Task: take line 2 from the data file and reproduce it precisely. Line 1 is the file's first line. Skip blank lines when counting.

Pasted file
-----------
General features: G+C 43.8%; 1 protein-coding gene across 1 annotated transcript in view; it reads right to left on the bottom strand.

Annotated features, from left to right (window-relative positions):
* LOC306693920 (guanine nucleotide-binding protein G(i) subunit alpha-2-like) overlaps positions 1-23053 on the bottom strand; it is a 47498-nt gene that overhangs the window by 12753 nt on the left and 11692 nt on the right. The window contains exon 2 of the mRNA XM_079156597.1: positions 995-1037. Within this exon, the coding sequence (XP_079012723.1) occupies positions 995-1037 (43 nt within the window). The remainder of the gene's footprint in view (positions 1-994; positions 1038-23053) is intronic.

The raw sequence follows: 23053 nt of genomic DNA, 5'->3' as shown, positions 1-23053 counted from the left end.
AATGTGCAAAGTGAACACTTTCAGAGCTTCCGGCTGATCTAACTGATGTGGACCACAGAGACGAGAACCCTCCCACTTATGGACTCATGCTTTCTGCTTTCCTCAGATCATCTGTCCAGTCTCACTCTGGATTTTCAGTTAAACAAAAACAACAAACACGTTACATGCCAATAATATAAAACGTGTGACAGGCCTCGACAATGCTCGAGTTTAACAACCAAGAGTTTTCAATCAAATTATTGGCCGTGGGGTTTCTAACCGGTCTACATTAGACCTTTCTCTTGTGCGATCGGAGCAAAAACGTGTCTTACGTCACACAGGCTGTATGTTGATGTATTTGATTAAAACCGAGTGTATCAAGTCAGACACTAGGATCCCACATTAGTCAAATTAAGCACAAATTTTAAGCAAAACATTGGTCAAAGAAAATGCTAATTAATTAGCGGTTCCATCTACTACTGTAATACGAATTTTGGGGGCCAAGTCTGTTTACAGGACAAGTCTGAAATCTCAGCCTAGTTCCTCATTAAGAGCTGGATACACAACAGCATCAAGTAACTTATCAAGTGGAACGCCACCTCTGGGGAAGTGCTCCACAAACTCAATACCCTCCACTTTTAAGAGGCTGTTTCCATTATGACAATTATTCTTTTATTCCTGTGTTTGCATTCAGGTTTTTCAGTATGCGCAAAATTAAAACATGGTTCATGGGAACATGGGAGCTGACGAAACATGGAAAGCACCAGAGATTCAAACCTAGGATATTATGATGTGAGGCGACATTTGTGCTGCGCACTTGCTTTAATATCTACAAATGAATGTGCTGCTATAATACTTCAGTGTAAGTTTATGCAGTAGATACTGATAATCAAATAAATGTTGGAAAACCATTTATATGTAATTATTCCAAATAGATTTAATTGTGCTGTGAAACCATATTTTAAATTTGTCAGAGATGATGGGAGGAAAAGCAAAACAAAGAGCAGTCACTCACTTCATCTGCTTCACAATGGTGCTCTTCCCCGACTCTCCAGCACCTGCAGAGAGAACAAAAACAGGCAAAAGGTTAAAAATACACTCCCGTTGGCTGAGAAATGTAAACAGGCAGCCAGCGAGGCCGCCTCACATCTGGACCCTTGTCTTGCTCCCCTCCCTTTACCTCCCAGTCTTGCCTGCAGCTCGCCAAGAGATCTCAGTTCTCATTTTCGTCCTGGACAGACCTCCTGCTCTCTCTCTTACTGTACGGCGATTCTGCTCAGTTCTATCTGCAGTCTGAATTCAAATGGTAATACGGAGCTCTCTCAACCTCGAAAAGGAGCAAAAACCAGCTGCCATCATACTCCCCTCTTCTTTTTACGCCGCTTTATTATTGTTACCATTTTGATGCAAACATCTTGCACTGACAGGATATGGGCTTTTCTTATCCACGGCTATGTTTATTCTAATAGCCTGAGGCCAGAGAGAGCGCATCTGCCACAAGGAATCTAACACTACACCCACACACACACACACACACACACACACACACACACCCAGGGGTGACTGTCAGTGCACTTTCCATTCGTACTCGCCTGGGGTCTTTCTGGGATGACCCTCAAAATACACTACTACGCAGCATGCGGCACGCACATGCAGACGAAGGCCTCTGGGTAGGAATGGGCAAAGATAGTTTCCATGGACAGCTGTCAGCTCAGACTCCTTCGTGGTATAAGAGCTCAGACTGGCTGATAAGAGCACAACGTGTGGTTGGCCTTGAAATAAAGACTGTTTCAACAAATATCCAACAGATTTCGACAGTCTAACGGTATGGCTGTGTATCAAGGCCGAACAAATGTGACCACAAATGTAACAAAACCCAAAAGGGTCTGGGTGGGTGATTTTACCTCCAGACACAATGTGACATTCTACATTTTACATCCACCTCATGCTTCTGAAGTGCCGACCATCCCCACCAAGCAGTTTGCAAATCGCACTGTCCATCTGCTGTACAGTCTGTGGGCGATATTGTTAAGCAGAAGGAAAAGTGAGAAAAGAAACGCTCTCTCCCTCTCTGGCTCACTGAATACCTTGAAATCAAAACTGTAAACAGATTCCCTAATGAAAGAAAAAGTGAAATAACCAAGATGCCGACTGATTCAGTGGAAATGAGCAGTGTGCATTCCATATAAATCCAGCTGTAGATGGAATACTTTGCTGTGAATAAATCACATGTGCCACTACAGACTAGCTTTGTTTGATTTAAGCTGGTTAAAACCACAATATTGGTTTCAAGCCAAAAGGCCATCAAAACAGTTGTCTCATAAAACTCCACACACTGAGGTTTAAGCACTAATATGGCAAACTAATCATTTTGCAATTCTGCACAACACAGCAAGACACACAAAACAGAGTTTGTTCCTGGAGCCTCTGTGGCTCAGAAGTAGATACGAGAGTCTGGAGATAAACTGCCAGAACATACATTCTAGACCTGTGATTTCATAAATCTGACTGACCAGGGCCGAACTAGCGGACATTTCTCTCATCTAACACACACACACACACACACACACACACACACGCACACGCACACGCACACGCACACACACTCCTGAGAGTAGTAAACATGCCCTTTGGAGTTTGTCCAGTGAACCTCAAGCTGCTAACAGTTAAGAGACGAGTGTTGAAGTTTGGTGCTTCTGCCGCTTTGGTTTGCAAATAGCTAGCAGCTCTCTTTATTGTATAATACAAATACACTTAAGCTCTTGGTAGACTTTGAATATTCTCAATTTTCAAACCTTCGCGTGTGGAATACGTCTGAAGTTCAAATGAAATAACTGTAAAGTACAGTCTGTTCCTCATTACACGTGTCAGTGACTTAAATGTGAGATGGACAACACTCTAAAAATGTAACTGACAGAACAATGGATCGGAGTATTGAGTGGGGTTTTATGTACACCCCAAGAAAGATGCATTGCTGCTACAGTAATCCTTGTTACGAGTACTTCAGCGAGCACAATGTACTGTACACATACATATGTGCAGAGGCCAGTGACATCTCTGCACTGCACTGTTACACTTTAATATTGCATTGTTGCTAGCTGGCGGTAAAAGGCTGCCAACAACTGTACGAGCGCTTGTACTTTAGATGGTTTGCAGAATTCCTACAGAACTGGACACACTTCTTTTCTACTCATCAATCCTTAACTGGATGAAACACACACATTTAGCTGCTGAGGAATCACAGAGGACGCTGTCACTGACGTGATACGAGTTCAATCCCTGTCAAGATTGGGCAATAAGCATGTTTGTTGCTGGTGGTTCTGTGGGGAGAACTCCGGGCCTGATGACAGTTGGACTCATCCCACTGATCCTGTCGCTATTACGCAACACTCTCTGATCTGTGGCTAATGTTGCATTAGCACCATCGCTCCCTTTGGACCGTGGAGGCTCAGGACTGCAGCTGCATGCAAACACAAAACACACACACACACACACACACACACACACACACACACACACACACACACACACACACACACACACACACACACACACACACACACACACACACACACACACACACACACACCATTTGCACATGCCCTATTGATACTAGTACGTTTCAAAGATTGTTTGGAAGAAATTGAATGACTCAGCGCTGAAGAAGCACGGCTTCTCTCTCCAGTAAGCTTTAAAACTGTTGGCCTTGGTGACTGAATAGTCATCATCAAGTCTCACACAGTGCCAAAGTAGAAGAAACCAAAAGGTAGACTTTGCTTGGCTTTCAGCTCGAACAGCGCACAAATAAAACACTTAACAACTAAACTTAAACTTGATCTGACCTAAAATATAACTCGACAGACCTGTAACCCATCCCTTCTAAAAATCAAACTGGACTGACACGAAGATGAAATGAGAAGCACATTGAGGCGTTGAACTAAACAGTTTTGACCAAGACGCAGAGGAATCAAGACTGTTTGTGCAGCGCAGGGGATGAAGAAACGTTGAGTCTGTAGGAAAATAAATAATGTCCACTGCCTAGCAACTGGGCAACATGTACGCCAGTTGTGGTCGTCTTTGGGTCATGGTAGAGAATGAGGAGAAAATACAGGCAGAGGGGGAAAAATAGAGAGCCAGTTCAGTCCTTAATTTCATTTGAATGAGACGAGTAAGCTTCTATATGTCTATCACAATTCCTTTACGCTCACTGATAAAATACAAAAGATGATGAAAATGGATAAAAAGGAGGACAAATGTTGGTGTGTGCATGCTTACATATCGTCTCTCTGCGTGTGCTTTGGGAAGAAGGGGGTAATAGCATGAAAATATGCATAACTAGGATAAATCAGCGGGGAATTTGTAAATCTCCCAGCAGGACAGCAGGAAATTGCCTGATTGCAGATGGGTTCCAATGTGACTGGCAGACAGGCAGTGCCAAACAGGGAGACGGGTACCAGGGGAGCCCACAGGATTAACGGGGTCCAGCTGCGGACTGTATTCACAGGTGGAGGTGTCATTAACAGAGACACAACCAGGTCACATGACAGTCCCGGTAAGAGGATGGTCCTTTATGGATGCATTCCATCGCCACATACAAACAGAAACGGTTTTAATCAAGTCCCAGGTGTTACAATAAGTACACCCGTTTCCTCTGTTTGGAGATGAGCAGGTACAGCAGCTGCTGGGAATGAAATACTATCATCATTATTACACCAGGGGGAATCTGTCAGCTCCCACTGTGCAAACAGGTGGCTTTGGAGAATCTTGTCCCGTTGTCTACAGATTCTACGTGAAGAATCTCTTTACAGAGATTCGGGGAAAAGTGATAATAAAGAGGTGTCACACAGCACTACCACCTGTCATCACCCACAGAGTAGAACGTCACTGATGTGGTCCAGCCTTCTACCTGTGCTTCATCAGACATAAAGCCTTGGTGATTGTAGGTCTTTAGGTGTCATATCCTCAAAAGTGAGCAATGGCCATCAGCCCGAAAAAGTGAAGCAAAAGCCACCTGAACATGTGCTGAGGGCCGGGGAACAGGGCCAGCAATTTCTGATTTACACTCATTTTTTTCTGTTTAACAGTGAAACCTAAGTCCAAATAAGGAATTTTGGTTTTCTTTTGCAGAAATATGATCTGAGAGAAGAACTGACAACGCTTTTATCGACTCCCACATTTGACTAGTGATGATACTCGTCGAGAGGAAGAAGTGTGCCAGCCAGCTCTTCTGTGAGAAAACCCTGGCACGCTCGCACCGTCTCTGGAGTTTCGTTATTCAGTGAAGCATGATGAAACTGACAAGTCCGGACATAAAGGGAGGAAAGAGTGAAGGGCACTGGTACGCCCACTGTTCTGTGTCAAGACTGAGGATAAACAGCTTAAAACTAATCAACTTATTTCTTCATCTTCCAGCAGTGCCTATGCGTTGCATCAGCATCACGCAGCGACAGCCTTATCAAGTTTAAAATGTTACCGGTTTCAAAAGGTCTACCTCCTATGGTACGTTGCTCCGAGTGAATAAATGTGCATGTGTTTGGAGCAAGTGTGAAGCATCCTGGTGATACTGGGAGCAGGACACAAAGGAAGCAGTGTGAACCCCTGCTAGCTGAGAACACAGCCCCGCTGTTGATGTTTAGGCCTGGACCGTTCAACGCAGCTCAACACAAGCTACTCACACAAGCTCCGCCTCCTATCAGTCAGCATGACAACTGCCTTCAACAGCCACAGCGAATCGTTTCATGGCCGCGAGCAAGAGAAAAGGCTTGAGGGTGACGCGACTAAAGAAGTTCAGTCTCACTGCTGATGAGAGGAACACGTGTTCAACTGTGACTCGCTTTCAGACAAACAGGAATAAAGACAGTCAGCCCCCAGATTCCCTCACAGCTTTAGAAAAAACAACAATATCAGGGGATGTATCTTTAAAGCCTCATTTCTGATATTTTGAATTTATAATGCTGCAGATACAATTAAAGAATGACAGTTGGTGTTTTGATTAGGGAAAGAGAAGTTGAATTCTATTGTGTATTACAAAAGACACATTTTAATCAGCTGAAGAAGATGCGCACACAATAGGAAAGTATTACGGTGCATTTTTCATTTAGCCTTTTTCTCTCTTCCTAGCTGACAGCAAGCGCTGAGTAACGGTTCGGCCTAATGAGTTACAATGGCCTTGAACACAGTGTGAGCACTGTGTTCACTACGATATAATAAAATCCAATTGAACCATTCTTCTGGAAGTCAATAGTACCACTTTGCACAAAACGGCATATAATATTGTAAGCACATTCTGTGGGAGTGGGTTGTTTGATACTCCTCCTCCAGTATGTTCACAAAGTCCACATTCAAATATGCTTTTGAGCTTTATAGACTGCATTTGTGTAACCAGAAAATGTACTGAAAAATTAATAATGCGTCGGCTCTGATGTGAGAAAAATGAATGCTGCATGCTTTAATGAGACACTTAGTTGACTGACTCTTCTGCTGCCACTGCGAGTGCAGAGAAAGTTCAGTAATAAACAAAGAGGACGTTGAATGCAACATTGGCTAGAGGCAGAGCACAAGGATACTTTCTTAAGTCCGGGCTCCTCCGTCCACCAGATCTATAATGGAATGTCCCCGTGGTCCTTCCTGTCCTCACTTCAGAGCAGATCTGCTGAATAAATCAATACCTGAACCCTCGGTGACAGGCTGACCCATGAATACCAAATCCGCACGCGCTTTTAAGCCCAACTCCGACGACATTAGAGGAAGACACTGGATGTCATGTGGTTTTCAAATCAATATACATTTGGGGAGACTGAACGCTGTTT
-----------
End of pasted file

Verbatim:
Annotated features, from left to right (window-relative positions):